Without waiting for the results of the OIG and the OPR investigations, I have asked my staff to examine and, if necessary, revise any hiring procedures that may have contributed to allegations of improper politicization.
For example, in April we revised the process by which immigration judges are appointed. These provisions restore the significant role of career employees within EOIR (Executive Office of Immigration Review), and the Office of the Chief Immigration Judge.
We also recently changed the hiring process for the honors program and summer law intern's program. These changes, which were made working through the Office of Attorney Recruitment and Management, also formalize the role of career employees in the hiring process.
Additionally, I directed the Executive Office of U.S. Attorneys to reaffirm DOJ policy applicable to the vetting process for the hiring of AUSAs by interim or acting United States Attorneys.
In conjunction with this, I've instructed the Executive Office to ensure that this vetting process remains within the office and not within political appointees in the senior management offices.
And in the Civil Rights Division we recently reminded each of the attorneys within that section that basing employment and personnel decisions on impermissible factors such as political affiliation will not be tolerated.
Each of the actions I have taken today are designed to safeguard the critical work of this department. Each is also intended to reinforce the public's confidence in the work and personnel of our department.
The last thing that I want to address today is the importance of communication.
In the wake of recent events, I have learned that there is a real need to improve communications with our U.S. attorneys and other components. And to that end, I have taken a number of steps.
In the past few months, I have met or spoken with all of our U.S. attorneys. I have expressed my regrets over how the dismissals of their colleagues were handled, accepted responsibility for that flawed process, and made a commitment to each of them that I or the deputy attorney general will give any U.S. attorney general whose performance is questioned notice of such concern as well as the opportunity to address them before any decision is made concerning their future.
I've conducted numerous small meetings, both with U.S. attorneys and with other DOJ components. The purpose of these meetings is to get direct feedback about the work of the department as well as helpful suggestions for improvement.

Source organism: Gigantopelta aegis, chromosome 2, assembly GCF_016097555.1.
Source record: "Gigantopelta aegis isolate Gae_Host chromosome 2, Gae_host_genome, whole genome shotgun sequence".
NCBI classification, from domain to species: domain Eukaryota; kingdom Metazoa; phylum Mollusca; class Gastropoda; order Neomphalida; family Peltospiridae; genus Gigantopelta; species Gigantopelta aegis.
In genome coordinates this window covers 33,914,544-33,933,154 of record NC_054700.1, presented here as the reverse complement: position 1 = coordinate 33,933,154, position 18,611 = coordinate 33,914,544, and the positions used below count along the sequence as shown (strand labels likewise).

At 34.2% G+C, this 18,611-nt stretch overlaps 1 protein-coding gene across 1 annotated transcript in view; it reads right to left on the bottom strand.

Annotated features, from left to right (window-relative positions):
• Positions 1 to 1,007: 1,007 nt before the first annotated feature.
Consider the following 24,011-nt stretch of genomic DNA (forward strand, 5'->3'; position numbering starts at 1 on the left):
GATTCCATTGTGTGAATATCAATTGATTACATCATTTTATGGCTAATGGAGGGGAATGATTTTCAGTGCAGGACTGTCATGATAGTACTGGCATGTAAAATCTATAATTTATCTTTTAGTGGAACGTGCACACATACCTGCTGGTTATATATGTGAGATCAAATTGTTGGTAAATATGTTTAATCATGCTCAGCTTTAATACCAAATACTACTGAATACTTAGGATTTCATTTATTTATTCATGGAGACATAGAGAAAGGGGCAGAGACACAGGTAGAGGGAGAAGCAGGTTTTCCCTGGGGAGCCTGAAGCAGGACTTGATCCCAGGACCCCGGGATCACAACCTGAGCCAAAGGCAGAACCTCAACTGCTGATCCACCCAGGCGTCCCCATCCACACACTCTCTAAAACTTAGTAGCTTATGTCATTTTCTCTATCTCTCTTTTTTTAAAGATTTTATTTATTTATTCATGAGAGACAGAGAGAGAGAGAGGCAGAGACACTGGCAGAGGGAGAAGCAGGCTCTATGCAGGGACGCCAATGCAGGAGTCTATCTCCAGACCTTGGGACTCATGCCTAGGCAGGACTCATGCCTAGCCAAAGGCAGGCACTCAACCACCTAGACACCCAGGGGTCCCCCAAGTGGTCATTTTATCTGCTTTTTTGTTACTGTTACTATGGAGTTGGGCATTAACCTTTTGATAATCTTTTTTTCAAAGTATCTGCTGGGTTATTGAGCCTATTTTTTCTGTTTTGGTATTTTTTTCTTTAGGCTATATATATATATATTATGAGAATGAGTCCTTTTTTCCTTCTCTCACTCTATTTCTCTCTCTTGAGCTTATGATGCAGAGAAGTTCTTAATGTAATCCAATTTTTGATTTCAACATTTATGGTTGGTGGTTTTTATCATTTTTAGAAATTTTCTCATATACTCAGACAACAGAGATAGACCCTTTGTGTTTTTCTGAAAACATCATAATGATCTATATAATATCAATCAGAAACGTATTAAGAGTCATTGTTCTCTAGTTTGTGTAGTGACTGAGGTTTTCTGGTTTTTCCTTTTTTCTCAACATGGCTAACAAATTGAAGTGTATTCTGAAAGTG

Some of the suggestions I have received at these meetings were the basis of the actions I've described here today.
I have asked the Attorney General's Advisory Committee for specific advice to further improve communications. And I remain interested in additional suggestions that any of you may have to improve our internal communication and the way the department functions overall.
My hope today is to reassure all of you that my efforts to reach out to listen and to implement change have already begun. They have been going on for months and they will continue.
I know you will remain focused on fulfilling your mission of defending our country from terrorists, and protecting our communities from violent criminals, gangs and predators.
I'm here to let you know that reinforcing public confidence in this mission and in our department will be one of my top priorities as attorney general for the remainder of my term.
I will also be working on my relationship with all of you. You should expect to continue to see me in the hallways, in the conference rooms of U.S. attorneys' offices, in the AAG's office suites, and in the buildings of our law enforcement agencies.
I want this department to know me better as a person, and I will engage you all in advising me on what's best for the delivery of justice.
Today I am making a personal commitment to all Justice employees. You know me primarily as a public figure, an appointee of the president, a photo in the newspaper. But I am also a public servant who is committed to the cause of justice.
And that is why I have taken affirmative steps to address each of the areas of concern. It is why I have put in place an experienced team. And I am asking for your help and input to further enhance the public confidence in this tremendous institution.
I look forward to working with you as we continue to pursue the goals and priorities of this department.
Thank you for your service. May God continue to bless you, your families, and your work on behalf of the cause of justice.